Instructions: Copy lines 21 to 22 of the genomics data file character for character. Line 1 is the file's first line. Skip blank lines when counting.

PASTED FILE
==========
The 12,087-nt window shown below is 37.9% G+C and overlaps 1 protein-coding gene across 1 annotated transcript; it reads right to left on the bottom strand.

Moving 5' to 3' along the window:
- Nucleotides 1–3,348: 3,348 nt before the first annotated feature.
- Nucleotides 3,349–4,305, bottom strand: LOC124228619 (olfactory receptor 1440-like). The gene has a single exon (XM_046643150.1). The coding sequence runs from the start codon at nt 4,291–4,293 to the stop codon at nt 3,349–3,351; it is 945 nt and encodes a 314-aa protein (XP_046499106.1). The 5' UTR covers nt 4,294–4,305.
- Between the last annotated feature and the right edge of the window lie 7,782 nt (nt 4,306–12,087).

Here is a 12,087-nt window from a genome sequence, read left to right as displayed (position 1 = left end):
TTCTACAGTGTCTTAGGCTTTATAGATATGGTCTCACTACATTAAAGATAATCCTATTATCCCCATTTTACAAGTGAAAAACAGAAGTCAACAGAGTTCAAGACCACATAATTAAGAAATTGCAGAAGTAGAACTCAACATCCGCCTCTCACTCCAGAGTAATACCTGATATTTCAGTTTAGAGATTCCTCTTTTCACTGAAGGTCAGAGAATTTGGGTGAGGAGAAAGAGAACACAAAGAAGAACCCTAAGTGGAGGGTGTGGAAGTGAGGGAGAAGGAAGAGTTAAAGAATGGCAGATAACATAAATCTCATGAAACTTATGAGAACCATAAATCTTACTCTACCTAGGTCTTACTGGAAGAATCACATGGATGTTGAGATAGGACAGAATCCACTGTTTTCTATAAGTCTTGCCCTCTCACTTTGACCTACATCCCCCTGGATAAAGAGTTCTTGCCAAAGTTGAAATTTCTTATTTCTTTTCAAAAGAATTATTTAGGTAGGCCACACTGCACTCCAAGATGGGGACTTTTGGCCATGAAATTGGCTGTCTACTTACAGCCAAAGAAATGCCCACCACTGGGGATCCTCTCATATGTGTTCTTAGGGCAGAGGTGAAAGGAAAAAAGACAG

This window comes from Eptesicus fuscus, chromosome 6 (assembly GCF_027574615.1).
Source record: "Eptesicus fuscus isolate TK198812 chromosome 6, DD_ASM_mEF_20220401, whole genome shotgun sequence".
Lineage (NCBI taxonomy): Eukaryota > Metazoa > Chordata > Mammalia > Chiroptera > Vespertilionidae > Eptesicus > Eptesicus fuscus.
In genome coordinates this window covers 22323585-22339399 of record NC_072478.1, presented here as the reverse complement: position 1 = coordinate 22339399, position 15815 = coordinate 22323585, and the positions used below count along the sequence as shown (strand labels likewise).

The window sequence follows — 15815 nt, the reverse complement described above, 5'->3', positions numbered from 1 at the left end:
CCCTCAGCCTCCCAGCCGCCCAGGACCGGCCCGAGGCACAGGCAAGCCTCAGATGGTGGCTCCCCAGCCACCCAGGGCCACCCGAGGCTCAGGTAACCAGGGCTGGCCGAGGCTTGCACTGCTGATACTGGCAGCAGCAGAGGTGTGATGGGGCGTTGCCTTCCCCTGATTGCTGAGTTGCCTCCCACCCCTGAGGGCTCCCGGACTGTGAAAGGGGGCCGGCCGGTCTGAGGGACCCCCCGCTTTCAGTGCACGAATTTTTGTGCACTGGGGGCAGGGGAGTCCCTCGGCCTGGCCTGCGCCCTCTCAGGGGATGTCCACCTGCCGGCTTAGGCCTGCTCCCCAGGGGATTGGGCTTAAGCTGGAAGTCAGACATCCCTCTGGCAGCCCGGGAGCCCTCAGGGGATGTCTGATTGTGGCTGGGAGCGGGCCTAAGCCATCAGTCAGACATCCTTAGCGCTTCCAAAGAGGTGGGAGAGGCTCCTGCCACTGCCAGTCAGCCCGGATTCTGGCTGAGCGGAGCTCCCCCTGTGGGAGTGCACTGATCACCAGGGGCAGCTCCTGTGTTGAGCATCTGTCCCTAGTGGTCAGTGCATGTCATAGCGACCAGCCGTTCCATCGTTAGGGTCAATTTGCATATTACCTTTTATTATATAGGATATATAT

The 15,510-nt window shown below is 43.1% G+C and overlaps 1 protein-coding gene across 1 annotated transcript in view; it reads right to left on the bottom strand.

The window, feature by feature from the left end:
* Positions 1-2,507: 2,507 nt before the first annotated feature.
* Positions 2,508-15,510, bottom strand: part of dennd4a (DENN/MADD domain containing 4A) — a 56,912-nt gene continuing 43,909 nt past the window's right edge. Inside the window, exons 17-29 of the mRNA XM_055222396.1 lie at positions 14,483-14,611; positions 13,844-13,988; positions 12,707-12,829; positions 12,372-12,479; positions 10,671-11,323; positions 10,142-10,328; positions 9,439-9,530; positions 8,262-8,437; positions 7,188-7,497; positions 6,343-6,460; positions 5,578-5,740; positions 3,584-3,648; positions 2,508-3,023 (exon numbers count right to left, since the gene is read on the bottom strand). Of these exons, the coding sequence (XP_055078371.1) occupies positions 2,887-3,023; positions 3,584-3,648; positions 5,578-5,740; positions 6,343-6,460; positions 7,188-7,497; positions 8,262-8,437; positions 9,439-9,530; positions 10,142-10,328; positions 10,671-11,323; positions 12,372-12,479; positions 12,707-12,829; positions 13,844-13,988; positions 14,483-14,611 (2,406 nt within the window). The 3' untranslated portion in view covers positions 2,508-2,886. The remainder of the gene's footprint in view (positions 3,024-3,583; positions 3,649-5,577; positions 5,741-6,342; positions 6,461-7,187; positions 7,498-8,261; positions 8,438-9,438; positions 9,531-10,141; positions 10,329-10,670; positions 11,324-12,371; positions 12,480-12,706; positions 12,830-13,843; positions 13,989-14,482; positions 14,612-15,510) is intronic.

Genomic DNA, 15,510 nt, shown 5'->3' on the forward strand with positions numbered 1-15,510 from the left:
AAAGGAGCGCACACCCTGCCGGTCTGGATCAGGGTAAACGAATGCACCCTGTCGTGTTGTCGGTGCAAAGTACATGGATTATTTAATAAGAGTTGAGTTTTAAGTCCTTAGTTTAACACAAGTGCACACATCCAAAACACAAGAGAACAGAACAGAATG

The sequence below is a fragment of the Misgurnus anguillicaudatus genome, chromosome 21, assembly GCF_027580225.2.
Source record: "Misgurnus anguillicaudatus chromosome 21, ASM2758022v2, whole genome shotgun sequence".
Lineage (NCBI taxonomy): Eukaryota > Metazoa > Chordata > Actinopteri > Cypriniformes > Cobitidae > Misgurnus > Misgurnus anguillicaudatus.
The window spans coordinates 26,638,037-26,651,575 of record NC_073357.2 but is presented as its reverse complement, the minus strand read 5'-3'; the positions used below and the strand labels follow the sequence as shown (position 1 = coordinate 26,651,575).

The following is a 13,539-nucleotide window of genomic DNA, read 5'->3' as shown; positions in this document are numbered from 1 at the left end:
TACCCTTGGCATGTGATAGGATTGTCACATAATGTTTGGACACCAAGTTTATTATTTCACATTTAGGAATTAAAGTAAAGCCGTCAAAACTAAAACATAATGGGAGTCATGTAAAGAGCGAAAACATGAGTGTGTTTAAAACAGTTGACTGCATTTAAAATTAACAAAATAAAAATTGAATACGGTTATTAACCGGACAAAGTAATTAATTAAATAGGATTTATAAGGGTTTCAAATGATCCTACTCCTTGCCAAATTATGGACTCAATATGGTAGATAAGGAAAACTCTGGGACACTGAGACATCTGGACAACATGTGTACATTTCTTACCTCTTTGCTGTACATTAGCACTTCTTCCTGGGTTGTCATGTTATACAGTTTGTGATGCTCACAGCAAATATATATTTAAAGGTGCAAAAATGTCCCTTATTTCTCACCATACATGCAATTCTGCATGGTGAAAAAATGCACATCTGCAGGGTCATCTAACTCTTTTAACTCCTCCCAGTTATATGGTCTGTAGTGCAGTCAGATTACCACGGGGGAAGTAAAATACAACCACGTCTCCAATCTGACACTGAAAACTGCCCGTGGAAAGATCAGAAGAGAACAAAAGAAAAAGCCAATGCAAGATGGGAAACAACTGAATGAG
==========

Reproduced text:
Source record: "Misgurnus anguillicaudatus chromosome 21, ASM2758022v2, whole genome shotgun sequence".
Lineage (NCBI taxonomy): Eukaryota > Metazoa > Chordata > Actinopteri > Cypriniformes > Cobitidae > Misgurnus > Misgurnus anguillicaudatus.